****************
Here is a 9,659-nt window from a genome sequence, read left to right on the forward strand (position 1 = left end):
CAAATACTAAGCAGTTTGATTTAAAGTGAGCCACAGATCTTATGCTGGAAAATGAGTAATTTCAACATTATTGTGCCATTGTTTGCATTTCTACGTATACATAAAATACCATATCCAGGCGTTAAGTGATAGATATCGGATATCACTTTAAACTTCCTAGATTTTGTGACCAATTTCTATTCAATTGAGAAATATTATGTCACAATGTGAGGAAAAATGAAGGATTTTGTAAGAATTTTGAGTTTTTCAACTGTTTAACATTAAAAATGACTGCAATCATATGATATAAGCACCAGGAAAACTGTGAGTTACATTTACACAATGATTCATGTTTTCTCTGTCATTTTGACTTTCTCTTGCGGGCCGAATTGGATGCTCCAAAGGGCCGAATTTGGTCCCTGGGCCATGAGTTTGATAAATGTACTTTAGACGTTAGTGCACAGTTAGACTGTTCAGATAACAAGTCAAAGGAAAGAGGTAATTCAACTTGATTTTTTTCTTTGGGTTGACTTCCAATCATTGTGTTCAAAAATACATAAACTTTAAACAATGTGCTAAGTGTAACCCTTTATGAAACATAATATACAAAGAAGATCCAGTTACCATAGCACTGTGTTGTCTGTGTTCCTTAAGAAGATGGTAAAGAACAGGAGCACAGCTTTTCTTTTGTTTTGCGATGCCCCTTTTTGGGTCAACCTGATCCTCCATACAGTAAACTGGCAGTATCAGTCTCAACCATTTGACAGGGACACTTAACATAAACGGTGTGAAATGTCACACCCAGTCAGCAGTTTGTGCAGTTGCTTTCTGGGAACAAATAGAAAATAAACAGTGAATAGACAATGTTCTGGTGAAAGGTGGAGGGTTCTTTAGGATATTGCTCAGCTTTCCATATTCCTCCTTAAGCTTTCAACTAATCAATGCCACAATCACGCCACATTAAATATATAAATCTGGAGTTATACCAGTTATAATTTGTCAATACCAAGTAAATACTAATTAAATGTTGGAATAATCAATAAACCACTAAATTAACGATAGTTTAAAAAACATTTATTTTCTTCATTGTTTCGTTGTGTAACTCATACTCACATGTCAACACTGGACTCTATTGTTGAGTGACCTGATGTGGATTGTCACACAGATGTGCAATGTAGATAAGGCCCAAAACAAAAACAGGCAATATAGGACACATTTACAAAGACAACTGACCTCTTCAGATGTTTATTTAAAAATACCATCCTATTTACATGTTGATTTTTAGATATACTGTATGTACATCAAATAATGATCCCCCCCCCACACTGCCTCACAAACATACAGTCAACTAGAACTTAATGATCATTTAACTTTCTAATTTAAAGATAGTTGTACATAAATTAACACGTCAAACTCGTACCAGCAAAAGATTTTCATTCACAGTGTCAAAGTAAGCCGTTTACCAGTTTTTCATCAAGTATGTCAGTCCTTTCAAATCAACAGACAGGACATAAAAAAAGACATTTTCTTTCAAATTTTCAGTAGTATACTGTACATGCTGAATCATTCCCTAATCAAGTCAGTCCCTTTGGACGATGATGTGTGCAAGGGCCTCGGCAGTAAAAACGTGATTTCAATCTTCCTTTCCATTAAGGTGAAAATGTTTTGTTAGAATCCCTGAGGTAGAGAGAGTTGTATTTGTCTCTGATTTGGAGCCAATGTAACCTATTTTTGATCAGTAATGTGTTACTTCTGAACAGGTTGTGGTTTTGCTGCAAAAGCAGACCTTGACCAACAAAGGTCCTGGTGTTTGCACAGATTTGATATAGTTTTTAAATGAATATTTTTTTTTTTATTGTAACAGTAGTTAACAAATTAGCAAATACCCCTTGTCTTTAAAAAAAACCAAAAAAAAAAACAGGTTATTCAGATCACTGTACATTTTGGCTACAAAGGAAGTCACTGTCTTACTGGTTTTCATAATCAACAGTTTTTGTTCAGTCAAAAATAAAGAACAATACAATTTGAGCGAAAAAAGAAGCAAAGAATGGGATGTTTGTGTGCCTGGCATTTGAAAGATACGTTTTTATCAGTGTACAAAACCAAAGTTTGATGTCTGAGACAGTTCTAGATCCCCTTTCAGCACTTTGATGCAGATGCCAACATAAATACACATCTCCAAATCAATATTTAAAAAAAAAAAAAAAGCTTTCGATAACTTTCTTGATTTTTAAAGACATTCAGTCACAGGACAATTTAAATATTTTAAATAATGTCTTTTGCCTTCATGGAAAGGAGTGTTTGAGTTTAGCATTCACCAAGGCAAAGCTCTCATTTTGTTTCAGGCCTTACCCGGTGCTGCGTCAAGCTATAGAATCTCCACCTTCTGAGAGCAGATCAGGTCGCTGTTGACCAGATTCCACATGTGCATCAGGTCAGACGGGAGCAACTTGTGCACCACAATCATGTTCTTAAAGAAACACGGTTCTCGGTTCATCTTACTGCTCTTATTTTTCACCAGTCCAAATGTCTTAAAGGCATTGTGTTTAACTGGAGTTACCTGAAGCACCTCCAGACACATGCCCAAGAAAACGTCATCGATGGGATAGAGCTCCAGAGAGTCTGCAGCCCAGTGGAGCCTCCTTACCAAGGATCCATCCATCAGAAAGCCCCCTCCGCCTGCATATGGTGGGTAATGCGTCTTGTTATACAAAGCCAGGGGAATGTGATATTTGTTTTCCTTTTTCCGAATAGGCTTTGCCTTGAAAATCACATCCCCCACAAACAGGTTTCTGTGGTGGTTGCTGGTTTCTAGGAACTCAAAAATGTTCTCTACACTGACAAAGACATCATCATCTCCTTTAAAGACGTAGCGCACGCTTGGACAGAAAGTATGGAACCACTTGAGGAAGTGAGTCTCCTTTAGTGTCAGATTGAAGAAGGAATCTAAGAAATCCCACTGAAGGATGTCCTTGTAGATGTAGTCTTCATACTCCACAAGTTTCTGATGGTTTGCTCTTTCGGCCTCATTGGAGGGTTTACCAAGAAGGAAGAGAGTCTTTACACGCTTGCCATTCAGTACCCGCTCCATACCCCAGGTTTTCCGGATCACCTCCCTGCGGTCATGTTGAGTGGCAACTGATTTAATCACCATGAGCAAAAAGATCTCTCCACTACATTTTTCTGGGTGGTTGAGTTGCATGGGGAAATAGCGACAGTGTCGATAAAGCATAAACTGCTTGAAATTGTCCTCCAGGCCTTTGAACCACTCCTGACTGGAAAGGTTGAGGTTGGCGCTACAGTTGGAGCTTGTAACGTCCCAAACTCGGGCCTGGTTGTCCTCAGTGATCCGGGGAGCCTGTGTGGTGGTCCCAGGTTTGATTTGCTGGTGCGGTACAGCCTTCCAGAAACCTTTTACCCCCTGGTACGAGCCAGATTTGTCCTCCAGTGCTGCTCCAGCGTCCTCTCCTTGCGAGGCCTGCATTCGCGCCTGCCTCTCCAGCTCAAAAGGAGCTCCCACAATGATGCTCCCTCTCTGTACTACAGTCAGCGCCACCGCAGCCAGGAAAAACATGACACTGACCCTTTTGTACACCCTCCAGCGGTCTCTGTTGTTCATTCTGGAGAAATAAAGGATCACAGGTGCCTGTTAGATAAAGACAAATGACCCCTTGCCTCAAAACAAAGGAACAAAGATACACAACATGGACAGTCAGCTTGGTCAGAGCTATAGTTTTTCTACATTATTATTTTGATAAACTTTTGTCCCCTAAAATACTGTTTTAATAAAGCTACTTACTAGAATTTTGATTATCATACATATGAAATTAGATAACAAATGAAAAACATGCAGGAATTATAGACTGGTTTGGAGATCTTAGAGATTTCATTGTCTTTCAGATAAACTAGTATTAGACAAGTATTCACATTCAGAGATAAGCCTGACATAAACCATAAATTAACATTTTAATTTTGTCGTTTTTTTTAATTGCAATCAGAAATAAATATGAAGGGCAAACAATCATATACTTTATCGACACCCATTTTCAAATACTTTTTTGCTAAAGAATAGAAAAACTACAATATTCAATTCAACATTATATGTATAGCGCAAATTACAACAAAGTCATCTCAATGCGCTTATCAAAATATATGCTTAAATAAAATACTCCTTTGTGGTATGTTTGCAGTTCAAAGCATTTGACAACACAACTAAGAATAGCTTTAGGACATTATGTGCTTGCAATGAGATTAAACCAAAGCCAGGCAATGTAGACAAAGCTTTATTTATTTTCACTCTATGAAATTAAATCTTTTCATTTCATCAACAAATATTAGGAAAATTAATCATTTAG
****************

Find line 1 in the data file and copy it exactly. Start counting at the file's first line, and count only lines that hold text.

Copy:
Here is a 9,659-nt window from a genome sequence, read left to right on the forward strand (position 1 = left end):